Given the vast explanatory power attributed to natural selection when it comes to evolution, why does science then stoop to invoking a "genetic program" (or synonymous concept) when it comes to explaining the development of an organism?
Both evolution and development—phylogeny and ontogeny—involve descent from a common ancestor (an ancestral species and a zygote, respectively), with descendants competing and cooperating in a shared environment. So, why the need to invoke a ghost in the machine, the genetic program, when it comes to development? Why is variation + selection sufficient to explain the differentiation of species during evolution but insufficient to explain the differentiation of cells during development?
What criteria can science articulate to determine when to invoke natural selection and when to invoke a program when explaining descent with modification? Applied even-handedly, would any such criteria disqualify phylogeny from being explained by a program? In principle, what sort of observation would establish the presence or absence of underlying instructions directing either process?
Before and After Socrates
— Evelyn Fox Keller
The Century of the Gene
Although science rejects the idea that ends are imminent in the means of evolution, nature nonetheless proceeds in a preferred direction. The Second Law of Thermodynamics asserts that processes tend to change over time specifically in a direction away from organized complexity and toward equilibrium—toward greater entropy. Even though it pulls things, inexorably, in a certain direction, the tendency to converge on maximal entropy does not constitute a teleological program, in the scientific view.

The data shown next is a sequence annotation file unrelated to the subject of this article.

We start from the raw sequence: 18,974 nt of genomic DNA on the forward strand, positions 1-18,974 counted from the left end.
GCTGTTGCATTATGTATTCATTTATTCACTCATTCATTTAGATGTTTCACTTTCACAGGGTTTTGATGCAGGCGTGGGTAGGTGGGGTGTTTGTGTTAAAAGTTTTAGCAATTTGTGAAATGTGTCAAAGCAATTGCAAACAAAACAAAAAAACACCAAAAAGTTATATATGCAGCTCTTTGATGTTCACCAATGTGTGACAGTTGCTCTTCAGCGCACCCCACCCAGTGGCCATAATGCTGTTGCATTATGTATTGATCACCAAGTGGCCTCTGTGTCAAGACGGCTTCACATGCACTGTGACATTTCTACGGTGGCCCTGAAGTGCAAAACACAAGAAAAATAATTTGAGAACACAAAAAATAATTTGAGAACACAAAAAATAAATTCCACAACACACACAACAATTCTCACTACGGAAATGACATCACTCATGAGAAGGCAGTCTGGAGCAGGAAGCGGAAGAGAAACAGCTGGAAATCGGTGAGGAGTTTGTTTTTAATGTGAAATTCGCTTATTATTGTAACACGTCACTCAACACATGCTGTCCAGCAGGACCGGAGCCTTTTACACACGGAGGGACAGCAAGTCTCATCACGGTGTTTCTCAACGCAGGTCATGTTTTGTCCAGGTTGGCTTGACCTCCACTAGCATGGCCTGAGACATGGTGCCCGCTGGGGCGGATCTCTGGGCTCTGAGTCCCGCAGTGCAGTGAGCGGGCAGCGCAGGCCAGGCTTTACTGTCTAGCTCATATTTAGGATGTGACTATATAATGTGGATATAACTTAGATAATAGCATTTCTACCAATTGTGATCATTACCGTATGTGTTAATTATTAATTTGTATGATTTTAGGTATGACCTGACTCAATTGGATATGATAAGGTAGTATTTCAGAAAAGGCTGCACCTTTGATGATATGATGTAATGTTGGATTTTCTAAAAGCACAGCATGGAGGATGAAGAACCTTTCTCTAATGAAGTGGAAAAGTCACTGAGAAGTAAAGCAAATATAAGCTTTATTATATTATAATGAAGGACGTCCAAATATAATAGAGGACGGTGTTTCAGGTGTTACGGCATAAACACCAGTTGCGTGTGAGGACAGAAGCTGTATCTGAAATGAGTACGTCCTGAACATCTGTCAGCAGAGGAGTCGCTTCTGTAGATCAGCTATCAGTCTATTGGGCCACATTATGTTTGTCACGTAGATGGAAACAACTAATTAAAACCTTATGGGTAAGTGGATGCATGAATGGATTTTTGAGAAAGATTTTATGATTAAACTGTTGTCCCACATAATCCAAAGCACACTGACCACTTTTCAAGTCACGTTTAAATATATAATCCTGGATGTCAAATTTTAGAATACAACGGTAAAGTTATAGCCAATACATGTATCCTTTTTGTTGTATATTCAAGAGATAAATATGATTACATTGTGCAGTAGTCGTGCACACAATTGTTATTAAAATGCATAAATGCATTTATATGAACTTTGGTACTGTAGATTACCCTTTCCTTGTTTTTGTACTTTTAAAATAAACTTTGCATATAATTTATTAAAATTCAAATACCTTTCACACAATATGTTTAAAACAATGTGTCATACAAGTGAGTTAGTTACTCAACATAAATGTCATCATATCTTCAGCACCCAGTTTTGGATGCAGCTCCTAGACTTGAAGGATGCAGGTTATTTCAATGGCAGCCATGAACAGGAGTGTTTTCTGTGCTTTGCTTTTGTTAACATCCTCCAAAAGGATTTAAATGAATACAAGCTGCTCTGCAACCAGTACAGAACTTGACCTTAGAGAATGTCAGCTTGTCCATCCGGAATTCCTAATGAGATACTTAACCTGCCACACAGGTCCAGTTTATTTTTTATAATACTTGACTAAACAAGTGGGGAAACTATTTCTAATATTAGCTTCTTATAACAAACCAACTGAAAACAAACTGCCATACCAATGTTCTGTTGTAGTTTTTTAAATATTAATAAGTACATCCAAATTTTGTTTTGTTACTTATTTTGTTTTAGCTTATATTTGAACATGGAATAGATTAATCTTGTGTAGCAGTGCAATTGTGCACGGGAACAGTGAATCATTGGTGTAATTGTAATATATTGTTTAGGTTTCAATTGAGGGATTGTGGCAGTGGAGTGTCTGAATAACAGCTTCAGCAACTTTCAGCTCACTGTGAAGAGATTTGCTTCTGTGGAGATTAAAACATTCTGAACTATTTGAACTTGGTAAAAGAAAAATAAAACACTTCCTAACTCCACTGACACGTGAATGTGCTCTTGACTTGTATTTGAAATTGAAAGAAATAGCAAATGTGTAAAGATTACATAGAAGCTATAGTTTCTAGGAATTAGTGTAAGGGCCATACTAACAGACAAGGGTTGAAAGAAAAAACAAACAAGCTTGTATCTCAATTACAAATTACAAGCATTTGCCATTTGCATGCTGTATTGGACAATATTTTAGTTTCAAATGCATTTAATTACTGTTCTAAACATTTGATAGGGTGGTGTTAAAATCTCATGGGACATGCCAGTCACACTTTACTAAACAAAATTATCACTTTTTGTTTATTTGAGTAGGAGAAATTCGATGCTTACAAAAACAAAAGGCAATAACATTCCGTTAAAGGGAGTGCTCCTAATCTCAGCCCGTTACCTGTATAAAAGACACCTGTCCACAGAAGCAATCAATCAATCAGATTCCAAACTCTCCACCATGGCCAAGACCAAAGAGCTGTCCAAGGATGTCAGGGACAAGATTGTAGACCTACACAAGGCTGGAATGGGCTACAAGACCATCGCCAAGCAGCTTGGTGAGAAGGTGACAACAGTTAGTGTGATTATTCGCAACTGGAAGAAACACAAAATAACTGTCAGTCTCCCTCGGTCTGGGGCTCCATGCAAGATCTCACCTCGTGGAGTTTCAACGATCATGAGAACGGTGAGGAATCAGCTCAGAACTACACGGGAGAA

That certain dynamic systems grow in the opposite direction, away from equilibrium, yet operate stably in their disequilibrium, is readily observable. But, according to normal science, these anti-entropic systems, such as biological cells, ecosystems and galaxies, do not rely on teleological programs to arrive at their complex, stable forms. Like systems that devolve toward maximal entropy, anti-entropic systems are not driven by purpose or function, in the scientific view. They are flukes or, in the context of complexity theory, "emergent" systems of self organization. In any event, normal science does not assign to them any teleological aims.
Among these interwoven ideas, most significant for the star larvae hypothesis is the normal scientific view that evolutionary descent—phylogeny—is nonteleological but that development of individuals—ontogeny—is teleological. That is, the former proceeds without the benefit of an inherent direction, but the latter does benefit from inherent direction. The hypothesis challenges this received doctrine.
The Star Larvae Hypothesis:
Stars constitute a genus of organism. The stellar life cycle includes a larval phase. Biological life constitutes the larval phase of the stellar life cycle.Elaboration: The hypothesis presents a teleological model of nature, in which